I came across [easyazon-link asin=”B00846FWLE” locale=”us”]Machinarium[/easyazon-link] earlier this week. How? I couldn’t tell you exactly, but thats how you tend to find things on the internet these days isn’t it? Machinarium is a wonderfully designed point-and-click game by Czech development studio Amanita Design. You play as Josef (named after Josef Čapek, who came up with the word robot), a robot cast out in the scrap heap from the robot city Machinarium. Along the way to find your girlfriend you help Machinarium’s citizens with various tasks and get caught up in the shenanigans of a group of thieves (and your former bullies), The Black Cap Brotherhood. If you’re unconvinced, try out the demo. Before you know it you’ll be punching in your iTunes password to pick Machinarium up. Its only $10 and comes on most platforms, including iOS.
As far as point-and-click games goes, Machinarium has impressed me more than any other I’ve played. These kinds of games can go either way, if I rely more on luck than actual puzzle-solving and deduction, then I quickly lose interest. Machinarium designed the environments to suggest action themselves, and also included two useful hint systems: one that gives vague but helpful hints, the other that requires one finishes a minigame to access. This way, you wont ever be stuck for longer than you should, we all know how frustrating that can be. Apart from the gameplay, I absolutely love the visual design in Machinarium. Amanita Design did a fantastic job creating the characters and environments. The design alone makes Machinarium worth your time. Tomáš Dvořák, aka Floex, composed the [easyazon-link asin=”B006P2JEJ0″ locale=”us”]original soundtrack[/easyazon-link] to the game. The music ranges from ambient, mechanical noise to wobbly bass dance tunes. Dvořák skillfully blends industrial sounds with tasteful futuristic electronics to maintain the mechanical and futuristic feel of the game. A mark of a good soundtrack is that you can enjoy it independently of the game. Thats certainly the case for Dvořák’s work. We’ll be doing a feature on Dvořák’s other music next week, as he recently signed to Denovali Records.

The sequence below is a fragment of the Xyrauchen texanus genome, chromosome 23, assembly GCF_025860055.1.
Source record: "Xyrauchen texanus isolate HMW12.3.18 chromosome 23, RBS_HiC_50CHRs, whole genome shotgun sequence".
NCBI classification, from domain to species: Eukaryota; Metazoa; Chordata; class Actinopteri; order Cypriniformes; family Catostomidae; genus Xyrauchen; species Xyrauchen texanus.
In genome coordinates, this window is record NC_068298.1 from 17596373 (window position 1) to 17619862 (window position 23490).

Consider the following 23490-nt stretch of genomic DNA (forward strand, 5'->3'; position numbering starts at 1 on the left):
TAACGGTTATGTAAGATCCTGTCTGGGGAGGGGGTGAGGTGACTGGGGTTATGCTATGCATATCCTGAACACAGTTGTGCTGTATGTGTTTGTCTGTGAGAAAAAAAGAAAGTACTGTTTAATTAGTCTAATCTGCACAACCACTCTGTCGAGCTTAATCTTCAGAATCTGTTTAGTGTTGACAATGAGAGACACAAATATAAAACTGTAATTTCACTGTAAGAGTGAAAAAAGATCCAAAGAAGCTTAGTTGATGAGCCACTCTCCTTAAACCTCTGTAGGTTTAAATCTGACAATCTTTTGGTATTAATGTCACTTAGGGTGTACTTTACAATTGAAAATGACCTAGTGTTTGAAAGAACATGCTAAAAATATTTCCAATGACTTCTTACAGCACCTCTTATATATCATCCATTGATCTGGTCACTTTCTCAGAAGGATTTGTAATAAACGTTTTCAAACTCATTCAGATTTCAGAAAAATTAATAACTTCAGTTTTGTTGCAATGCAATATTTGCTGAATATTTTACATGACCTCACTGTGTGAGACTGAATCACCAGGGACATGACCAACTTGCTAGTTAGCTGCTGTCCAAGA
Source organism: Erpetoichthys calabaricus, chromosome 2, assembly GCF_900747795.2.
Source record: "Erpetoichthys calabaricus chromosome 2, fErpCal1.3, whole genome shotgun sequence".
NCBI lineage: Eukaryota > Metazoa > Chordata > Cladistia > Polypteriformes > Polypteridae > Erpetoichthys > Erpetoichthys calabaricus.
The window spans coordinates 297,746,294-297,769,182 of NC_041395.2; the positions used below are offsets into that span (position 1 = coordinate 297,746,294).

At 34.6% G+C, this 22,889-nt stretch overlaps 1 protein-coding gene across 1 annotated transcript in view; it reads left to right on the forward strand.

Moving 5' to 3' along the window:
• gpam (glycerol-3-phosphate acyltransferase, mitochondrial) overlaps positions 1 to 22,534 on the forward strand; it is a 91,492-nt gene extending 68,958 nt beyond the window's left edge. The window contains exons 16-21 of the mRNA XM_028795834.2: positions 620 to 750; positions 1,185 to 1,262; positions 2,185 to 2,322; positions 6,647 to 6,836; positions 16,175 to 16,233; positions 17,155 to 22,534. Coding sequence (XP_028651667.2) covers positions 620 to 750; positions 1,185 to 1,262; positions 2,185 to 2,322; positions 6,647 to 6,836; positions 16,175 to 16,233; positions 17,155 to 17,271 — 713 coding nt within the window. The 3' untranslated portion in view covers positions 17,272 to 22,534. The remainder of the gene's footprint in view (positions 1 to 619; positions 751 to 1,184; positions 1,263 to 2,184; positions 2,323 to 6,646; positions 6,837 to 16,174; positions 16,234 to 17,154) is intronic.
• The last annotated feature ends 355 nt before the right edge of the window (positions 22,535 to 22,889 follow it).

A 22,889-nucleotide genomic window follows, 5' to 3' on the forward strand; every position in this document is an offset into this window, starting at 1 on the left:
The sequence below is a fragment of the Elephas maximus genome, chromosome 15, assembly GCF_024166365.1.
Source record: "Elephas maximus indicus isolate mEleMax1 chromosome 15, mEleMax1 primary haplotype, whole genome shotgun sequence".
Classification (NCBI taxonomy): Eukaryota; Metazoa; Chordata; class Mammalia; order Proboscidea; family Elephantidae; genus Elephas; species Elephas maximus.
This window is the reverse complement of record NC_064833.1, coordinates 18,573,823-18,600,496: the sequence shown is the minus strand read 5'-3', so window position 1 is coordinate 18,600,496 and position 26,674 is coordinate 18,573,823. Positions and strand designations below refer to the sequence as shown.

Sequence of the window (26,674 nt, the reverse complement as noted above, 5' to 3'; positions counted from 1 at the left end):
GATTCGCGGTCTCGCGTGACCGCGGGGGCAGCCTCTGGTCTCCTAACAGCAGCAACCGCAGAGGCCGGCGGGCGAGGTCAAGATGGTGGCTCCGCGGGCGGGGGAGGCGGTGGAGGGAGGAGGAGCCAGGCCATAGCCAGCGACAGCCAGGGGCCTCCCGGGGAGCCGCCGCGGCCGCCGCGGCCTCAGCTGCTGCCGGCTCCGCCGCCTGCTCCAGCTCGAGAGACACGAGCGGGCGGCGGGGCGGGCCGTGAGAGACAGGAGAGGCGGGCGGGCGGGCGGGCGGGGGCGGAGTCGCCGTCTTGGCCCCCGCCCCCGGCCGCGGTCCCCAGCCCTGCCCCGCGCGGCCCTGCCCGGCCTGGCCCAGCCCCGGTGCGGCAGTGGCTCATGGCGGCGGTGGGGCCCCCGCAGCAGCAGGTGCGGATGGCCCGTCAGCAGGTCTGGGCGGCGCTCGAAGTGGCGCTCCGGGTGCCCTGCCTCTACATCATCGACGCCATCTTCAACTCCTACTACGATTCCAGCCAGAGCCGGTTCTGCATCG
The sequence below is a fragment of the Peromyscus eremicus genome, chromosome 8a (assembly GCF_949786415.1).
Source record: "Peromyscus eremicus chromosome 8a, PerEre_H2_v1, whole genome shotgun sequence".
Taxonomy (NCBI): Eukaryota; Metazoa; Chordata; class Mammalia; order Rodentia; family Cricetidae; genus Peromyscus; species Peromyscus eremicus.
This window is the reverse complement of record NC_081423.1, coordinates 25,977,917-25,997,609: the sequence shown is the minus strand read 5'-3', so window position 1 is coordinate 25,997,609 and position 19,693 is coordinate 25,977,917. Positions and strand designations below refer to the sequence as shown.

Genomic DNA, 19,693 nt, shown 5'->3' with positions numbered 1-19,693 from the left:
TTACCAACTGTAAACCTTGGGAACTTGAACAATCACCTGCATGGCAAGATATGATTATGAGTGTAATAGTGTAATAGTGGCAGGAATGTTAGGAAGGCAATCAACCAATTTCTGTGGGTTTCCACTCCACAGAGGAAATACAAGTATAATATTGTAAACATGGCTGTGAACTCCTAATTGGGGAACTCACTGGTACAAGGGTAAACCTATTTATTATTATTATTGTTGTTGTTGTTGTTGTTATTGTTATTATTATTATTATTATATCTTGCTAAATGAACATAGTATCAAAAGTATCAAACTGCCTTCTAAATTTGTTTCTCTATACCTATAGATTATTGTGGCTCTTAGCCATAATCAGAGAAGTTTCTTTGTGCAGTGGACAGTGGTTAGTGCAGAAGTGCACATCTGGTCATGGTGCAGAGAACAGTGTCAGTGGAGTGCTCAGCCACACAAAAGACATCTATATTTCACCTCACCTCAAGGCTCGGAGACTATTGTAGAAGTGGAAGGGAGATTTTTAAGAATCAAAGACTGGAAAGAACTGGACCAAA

I don’t want to give too much of the experience away, and frankly I can only say so much. Just go play them. Along with Machinarium, Amanita Design’s are behind Botanicula and Kooky, one another great game, the other a live-action teddy-bear-centered comedy film. Botanicula is also available as a demo, so check that out as well. I Amanita has released most of their games with Humble Bundle, a great series that releases games incredibly cheaply and support charities with their “bundles”. Alright, now you’re ready to spend your weekend inside playing games. You’re welcome.